Does Wide-Screen really distorts pictures?


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Visuals

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Sep 7, 2006
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#1
Hi all.

I was at Sim Lim last weekend and encountered a Viewsonic sales rep who was promoting the 20ich VX2025 to me.

The sales rep mentioned that when using a wide-format LCD, the image (photo) will inevitably stretch. It won't be like on a normal 'non-wide' screen.

Just like to confirm if this 'inevitable distortion' is really true.

If 'Yes':

- Is it significant?
- Is it the same for all brands?
- How do users counter this problem then?

Thanks.
 

theRBK

Senior Member
May 16, 2005
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#2
that guy does not know what he is talking about... a widescreen lcd has the pixels on the screen set in a format such that the screen is wide, 16:9, instead of the usual 4:3... the pixels themselves are not stretched so there would not be stretching of an image...
 

ExplorerZ

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Jan 9, 2006
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#4
Visuals said:
Hi all.

I was at Sim Lim last weekend and encountered a Viewsonic sales rep who was promoting the 20ich VX2025 to me.

The sales rep mentioned that when using a wide-format LCD, the image (photo) will inevitably stretch. It won't be like on a normal 'non-wide' screen.

Just like to confirm if this 'inevitable distortion' is really true.

If 'Yes':

- Is it significant?
- Is it the same for all brands?
- How do users counter this problem then?

Thanks.
nope... unless you are using 4:3 resolution which is for normal LCD/Monitor such as 1024x768. just buy and set ur resolution to something like 1280x768... best is to measure the length and height of the LCD panel and set accordingly to that ratio
 

Paladin

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Jan 18, 2002
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#5
I wonder this sales person from which shop....I also checked on this when I pre-ordered the 22" Viewsonic LCD panel 3 weeks ago in Comex.
 

lsisaxon

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Nov 29, 2004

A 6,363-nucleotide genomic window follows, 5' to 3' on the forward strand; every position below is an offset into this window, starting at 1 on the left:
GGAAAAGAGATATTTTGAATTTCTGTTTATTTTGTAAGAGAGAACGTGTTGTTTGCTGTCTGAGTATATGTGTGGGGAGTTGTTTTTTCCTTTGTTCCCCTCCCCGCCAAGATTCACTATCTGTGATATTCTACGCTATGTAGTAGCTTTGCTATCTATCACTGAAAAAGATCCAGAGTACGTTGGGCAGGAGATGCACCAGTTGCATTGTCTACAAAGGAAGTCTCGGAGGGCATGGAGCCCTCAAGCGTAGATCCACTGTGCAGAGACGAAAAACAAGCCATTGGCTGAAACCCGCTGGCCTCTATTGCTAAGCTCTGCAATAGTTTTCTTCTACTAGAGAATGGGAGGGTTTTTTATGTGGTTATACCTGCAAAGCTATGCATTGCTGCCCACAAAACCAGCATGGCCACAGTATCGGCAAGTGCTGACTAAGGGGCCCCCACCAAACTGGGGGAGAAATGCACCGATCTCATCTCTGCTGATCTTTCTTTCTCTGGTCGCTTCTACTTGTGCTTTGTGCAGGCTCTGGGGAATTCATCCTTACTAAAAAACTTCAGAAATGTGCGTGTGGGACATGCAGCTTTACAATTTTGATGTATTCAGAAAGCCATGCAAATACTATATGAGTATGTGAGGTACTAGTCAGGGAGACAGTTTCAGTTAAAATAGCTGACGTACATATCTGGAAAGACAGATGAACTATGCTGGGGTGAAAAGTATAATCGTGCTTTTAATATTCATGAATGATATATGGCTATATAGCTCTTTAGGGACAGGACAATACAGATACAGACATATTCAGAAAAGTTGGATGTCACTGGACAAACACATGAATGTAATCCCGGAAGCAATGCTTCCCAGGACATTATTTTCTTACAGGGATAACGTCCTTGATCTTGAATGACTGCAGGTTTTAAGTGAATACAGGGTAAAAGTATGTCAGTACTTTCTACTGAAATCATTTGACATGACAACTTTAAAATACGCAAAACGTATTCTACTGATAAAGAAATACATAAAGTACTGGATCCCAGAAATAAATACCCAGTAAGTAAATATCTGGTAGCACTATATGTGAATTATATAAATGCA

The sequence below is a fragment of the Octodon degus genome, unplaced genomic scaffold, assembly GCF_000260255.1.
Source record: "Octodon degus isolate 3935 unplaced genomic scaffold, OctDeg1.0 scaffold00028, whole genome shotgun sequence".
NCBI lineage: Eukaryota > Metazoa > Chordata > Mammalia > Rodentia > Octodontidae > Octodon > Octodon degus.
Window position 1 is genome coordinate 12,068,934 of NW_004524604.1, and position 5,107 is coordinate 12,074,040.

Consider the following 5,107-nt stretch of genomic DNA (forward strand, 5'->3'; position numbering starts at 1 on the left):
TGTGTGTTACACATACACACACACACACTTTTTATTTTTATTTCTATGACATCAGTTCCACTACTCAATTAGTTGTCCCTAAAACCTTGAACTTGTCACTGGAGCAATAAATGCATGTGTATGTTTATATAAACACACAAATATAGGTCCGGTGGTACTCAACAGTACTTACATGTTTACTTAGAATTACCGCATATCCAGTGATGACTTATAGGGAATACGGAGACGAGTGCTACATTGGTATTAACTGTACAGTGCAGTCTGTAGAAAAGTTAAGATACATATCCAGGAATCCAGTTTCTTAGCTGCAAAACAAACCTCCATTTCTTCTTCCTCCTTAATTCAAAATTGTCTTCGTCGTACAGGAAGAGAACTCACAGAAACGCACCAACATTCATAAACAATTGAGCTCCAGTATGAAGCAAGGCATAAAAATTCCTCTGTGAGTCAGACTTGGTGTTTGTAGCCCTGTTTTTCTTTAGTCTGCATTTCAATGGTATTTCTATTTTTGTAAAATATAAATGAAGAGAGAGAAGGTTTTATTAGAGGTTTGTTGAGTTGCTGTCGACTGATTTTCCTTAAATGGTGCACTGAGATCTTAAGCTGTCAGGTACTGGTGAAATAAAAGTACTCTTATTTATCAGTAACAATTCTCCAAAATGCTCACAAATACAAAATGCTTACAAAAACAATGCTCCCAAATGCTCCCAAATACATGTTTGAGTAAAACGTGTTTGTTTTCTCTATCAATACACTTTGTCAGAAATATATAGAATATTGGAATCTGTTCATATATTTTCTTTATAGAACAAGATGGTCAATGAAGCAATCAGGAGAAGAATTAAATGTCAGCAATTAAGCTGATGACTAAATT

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#6
ExplorerZ said:
nope... unless you are using 4:3 resolution which is for normal LCD/Monitor such as 1024x768. just buy and set ur resolution to something like 1280x768... best is to measure the length and height of the LCD panel and set accordingly to that ratio
If you use DVI, the card will be forced to the native resolution of the monitor, won't it?
 

ExplorerZ

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Jan 9, 2006
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#7
lsisaxon said:
If you use DVI, the card will be forced to the native resolution of the monitor, won't it?
i don know... he din state that was a analog or dvi LCD or both or wateva :bsmilie:
anyway i still tink it is possible to set... if not how do people use widescreen dvi monitor/lcd? :dunno:
 

willdon

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Jan 18, 2006
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#8
ExplorerZ said:
i don know... he din state that was a analog or dvi LCD or both or wateva :bsmilie:
anyway i still tink it is possible to set... if not how do people use widescreen dvi monitor/lcd? :dunno:
you think only huh? then why bother to reply.
let those who really know reply better.
 

#9
Just set the destop resolution to the native resolution as stated in your LCD monitor's instruction manual and you wont have distorted images due to the wide screen.

This applys to both DVI and analog or any monitor that you buy ...
 

Apr 12, 2005
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#11
Just make sure your graphic card supports the native resolution of the LCD monitor.

Usually different max. resolution supported for Analog and DVI.

For the LCD monitor is question here, the native resolution is 1680 x 1050 which most older graphic cards don't support.
 

hwchoy

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Jul 16, 2003
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#12
there is a setting in the LCD menu whether the screen should be stretched, if disabled it will simply map one hard pixel to one pixle in your display window. if you use a smaller window than the native resolution, it will have a black border around the window.

at the same time, your graphics card setting also have resolution setting.

actually for a long time people have been stretching their pix without knowing or noticing. many people uses 1280×1024 on a 4/3 ratio display, which should in fact be 1280×960. so if you display your digicam 4/3 ratio image full-screen onto a 1280×1024 display, it will be stretched. if you set to 1280×960 you should see a black border on top and bottom of the display, if not that means your LCD is enabled with "display stretching".
 

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